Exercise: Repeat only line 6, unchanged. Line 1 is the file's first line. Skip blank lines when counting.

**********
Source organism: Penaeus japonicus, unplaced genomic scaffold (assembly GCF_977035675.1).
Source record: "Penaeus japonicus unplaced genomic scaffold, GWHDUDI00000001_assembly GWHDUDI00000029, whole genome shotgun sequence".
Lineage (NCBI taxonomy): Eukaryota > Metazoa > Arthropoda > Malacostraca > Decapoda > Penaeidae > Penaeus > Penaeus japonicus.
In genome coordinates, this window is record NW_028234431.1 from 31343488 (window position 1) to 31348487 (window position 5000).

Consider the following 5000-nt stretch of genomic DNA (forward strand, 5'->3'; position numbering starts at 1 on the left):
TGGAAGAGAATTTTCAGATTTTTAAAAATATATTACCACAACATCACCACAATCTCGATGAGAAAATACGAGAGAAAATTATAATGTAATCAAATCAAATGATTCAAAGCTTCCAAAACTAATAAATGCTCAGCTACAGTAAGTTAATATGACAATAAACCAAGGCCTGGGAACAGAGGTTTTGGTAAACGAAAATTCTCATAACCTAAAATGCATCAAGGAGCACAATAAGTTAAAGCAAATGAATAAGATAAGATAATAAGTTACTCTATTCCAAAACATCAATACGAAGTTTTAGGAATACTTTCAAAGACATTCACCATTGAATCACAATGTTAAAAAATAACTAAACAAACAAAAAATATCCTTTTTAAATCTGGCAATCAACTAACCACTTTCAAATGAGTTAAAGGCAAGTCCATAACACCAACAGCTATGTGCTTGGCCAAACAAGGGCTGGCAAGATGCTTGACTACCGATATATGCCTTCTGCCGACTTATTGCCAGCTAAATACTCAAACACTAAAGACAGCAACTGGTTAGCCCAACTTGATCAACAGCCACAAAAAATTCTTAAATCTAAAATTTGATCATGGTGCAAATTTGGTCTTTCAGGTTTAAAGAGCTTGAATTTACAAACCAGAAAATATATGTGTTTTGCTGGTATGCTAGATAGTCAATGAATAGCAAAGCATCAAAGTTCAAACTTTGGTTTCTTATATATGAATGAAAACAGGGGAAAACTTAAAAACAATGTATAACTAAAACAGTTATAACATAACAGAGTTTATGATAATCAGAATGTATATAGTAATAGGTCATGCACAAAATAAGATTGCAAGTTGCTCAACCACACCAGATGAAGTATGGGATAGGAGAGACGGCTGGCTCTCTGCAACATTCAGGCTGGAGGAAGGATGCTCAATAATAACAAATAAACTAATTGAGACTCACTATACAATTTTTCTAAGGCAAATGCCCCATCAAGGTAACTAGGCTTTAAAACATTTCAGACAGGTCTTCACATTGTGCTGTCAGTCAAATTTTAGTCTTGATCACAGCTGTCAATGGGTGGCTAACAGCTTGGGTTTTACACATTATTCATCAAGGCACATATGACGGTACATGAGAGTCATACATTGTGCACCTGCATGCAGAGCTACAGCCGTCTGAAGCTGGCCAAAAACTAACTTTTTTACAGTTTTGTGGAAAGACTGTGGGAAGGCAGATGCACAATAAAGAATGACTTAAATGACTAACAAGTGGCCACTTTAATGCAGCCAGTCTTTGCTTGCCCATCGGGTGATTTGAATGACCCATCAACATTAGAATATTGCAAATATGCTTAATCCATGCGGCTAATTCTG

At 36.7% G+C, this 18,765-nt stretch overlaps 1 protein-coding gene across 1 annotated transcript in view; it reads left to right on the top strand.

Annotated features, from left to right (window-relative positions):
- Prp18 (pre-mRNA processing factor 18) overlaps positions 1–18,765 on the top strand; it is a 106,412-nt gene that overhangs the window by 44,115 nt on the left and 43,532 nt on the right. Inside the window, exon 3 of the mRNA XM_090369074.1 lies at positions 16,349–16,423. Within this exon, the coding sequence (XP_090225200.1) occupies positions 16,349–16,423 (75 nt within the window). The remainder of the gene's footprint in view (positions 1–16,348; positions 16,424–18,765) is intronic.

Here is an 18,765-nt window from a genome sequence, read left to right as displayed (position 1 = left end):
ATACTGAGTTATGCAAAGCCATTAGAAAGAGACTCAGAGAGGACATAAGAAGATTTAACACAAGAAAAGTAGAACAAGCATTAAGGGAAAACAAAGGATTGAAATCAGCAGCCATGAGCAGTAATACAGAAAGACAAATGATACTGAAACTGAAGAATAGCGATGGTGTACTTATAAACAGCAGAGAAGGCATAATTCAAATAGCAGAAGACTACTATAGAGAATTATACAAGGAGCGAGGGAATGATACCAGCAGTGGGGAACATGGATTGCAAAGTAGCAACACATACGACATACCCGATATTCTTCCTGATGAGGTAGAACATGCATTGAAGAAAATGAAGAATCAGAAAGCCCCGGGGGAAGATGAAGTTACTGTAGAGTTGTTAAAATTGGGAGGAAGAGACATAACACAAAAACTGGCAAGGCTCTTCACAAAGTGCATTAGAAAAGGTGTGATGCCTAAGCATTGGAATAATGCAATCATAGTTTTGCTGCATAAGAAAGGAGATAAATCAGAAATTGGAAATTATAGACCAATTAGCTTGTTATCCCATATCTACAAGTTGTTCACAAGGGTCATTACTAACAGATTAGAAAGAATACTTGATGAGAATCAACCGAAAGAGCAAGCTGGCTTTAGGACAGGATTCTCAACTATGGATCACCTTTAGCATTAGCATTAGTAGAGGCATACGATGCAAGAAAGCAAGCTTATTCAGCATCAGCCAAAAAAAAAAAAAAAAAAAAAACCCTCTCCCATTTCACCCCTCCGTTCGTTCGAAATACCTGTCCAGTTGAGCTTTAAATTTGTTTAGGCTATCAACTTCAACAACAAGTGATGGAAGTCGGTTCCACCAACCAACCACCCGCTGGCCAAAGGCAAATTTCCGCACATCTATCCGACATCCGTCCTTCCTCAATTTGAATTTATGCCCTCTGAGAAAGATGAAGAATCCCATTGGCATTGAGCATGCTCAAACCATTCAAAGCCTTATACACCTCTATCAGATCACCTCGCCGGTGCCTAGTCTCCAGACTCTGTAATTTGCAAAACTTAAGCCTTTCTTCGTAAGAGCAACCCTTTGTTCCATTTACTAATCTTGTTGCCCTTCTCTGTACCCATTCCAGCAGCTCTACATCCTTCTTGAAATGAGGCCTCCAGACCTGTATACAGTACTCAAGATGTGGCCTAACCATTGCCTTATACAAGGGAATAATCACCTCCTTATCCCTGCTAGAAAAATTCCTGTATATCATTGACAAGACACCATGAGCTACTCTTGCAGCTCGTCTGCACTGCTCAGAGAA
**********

TGGAAGAGAATTTTCAGATTTTTAAAAATATATTACCACAACATCACCACAATCTCGATGAGAAAATACGAGAGAAAATTATAATGTAATCAAATCAAATGATTCAAAGCTTCCAAAACTAATAAATGCTCAGCTACAGTAAGTTAATATGACAATAAACCAAGGCCTGGGAACAGAGGTTTTGGTAAACGAAAATTCTCATAACCTAAAATGCATCAAGGAGCACAATAAGTTAAAGCAAATGAATAAGATAAGATAATAAGTTACTCTATTCCAAAACATCAATACGAAGTTTTAGGAATACTTTCAAAGACATTCACCATTGAATCACAATGTTAAAAAATAACTAAACAAACAAAAAATATCCTTTTTAAATCTGGCAATCAACTAACCACTTTCAAATGAGTTAAAGGCAAGTCCATAACACCAACAGCTATGTGCTTGGCCAAACAAGGGCTGGCAAGATGCTTGACTACCGATATATGCCTTCTGCCGACTTATTGCCAGCTAAATACTCAAACACTAAAGACAGCAACTGGTTAGCCCAACTTGATCAACAGCCACAAAAAATTCTTAAATCTAAAATTTGATCATGGTGCAAATTTGGTCTTTCAGGTTTAAAGAGCTTGAATTTACAAACCAGAAAATATATGTGTTTTGCTGGTATGCTAGATAGTCAATGAATAGCAAAGCATCAAAGTTCAAACTTTGGTTTCTTATATATGAATGAAAACAGGGGAAAACTTAAAAACAATGTATAACTAAAACAGTTATAACATAACAGAGTTTATGATAATCAGAATGTATATAGTAATAGGTCATGCACAAAATAAGATTGCAAGTTGCTCAACCACACCAGATGAAGTATGGGATAGGAGAGACGGCTGGCTCTCTGCAACATTCAGGCTGGAGGAAGGATGCTCAATAATAACAAATAAACTAATTGAGACTCACTATACAATTTTTCTAAGGCAAATGCCCCATCAAGGTAACTAGGCTTTAAAACATTTCAGACAGGTCTTCACATTGTGCTGTCAGTCAAATTTTAGTCTTGATCACAGCTGTCAATGGGTGGCTAACAGCTTGGGTTTTACACATTATTCATCAAGGCACATATGACGGTACATGAGAGTCATACATTGTGCACCTGCATGCAGAGCTACAGCCGTCTGAAGCTGGCCAAAAACTAACTTTTTTACAGTTTTGTGGAAAGACTGTGGGAAGGCAGATGCACAATAAAGAATGACTTAAATGACTAACAAGTGGCCACTTTAATGCAGCCAGTCTTTGCTTGCCCATCGGGTGATTTGAATGACCCATCAACATTAGAATATTGCAAATATGCTTAATCCATGCGGCTAATTCTG